"Maybe," said Bruce Wingate. "Maybe this is the year."
Wingate took a long breath and looked down at the draft of a measure that's certain to trigger a fierce debate in the coming weeks of the 2019 Idaho Legislature.
"You know what? Forget I said 'maybe.' It can't be 'maybe' anymore. It has to be 'possibly,'" he said. "Yes, that's it: 'possibly.'"
Wingate's "possibly" sounded a lot more optimistic than his "maybe" had a year ago. That's when his organization, Protect Idaho Kids, was prepping for the fight of its life, pushing back against Idaho's so-called faith-healing exemptions. To be more precise, Wingate stressed, "it's the fight for the lives of Idaho children" who've been denied life-saving medical care in lieu of faith healing. On February 21, 2018, Wingate and nearly 100 others
carried 183 tiny, empty coffins up Capitol Boulevard and stacked them on the steps of the Idaho Statehouse—one coffin for each Idaho infant, child or teen that, according to PIK, had died since the exemptions were put into place in the 1970s. The February demonstration was sobering, and the words shared there were as bone-chilling as the single-digit temperature.
"My brother Steven was born with spina bifida. Our parents never took Steven to a doctor," said Willie Hughes, looking down at an empty coffin with his brother's name printed on the side. Hughes' family were members of Followers of Christ, a church that practices faith healing and believes death and illness are the will of God. "The elders prayed and rubbed olive oil on him. He died of bronchial pneumonia. He was only 3."
- Harrison Berry
- February 21, 2018
Wingate said the demonstration may have been too much for some bystanders.
"They supported the effort, but didn't support the tactic," he said. "But we had a lot of people who were frustrated. The Idaho Legislature, by refusing to act on this, needed to recognize that kids are dying. They're suffering."
But when two proposed bills were circulated soon after the demonstration, they didn't go anywhere. Not a vote. Not a hearing. Nothing.
Wingate was crestfallen.
"We were told that, because 2018 was an election year with every House and Senate seat on the ballot, the exemption debate was too hot a topic for the legislature leadership to touch," he said.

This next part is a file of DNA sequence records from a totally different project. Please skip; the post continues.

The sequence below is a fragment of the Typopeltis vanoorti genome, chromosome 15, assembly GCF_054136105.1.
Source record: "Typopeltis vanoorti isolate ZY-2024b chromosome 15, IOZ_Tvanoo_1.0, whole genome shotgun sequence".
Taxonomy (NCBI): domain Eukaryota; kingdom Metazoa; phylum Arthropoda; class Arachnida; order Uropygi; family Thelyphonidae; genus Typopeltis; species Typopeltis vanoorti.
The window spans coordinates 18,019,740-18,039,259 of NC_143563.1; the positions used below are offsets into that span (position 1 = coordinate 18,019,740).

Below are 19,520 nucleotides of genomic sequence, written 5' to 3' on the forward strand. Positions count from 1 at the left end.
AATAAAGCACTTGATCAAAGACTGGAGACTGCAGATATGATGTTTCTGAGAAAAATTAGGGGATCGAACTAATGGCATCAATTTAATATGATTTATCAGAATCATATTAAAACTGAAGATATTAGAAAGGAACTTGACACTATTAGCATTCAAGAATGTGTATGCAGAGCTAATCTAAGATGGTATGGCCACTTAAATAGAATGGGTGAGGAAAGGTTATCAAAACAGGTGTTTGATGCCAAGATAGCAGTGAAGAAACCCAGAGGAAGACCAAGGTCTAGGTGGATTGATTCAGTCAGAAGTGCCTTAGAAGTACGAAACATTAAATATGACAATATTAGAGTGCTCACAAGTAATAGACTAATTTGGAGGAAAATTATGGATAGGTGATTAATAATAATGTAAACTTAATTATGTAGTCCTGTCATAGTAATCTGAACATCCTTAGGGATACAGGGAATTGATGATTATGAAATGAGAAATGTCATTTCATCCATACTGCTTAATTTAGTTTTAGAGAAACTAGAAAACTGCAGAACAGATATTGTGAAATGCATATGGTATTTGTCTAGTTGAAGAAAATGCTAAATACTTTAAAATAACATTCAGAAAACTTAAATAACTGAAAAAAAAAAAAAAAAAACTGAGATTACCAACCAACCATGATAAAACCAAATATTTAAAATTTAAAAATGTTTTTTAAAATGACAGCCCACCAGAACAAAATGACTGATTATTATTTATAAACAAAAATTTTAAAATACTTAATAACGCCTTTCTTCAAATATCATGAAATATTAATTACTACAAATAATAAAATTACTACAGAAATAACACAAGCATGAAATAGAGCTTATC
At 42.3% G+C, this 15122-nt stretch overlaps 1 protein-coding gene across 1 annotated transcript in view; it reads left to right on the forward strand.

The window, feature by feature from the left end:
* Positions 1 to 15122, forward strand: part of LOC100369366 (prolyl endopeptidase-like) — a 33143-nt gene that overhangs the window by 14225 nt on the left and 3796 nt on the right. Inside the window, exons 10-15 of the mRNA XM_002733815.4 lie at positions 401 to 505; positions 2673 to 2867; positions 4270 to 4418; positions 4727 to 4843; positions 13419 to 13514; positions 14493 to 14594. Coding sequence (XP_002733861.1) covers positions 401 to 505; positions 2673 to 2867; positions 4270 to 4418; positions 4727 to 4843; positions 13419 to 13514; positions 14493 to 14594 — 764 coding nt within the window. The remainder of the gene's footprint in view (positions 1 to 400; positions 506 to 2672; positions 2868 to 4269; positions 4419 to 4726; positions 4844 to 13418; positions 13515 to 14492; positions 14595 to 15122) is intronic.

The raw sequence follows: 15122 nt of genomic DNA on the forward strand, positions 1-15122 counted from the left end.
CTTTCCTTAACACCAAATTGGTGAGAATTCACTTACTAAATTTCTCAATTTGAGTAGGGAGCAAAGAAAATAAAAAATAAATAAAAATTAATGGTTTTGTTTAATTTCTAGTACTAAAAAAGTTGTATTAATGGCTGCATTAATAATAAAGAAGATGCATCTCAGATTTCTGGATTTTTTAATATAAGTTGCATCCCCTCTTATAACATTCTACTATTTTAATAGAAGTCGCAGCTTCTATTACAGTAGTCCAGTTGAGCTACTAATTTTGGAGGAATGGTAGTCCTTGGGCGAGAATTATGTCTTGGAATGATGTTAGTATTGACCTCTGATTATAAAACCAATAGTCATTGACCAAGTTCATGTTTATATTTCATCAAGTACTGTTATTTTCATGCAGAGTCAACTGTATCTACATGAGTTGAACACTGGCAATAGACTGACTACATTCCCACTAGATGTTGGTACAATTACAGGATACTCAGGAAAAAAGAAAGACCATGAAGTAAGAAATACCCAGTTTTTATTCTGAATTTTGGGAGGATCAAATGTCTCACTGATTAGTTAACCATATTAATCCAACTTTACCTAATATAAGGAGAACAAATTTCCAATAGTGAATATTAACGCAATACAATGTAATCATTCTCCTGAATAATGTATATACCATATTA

The summer of 2018 saw Idaho's latest incident of faith healing harming children. Lester Kester Jr. of Caldwell admitted to the 11-year molestation of his five children, while his wife, Sarah, told investigators that she had "prayed for the demon" to leave her husband instead of contacting authorities.
By November, Wingate was increasingly frustrated and even penned an emotionally charged letter resigning as leader of PIK.
"I thought this year would be our best chance to create change," wrote Wingate. "By resigning now, someone else can step forward and possibly get improved response."
But Wingate's letter stirred up responses just as emotional from PIK members, who begged him to stay and double down on their commitment to the cause.
"I'm back," Wingate wrote several days later. "I am offering to once again become the point man on this issue."
"Honestly, I don't want to talk too much about that letter," said Wingate. "That said, it definitely was a 'wow' moment for the organization. Ever since then, I'll send an email to our many supporters and I'll get some fabulous feedback, almost instantaneous. The level of commitment has never been higher."
Speaking of that commitment, Wingate said supporters of PIK comprise an impressive list, including prosecutors, law enforcement officials, lawmakers, child care advocates and former members of the Followers of Christ church. Former Chief Justice of the Idaho Supreme Court Jim Jones and former Idaho Governor Phil Batt are also staunch supporters.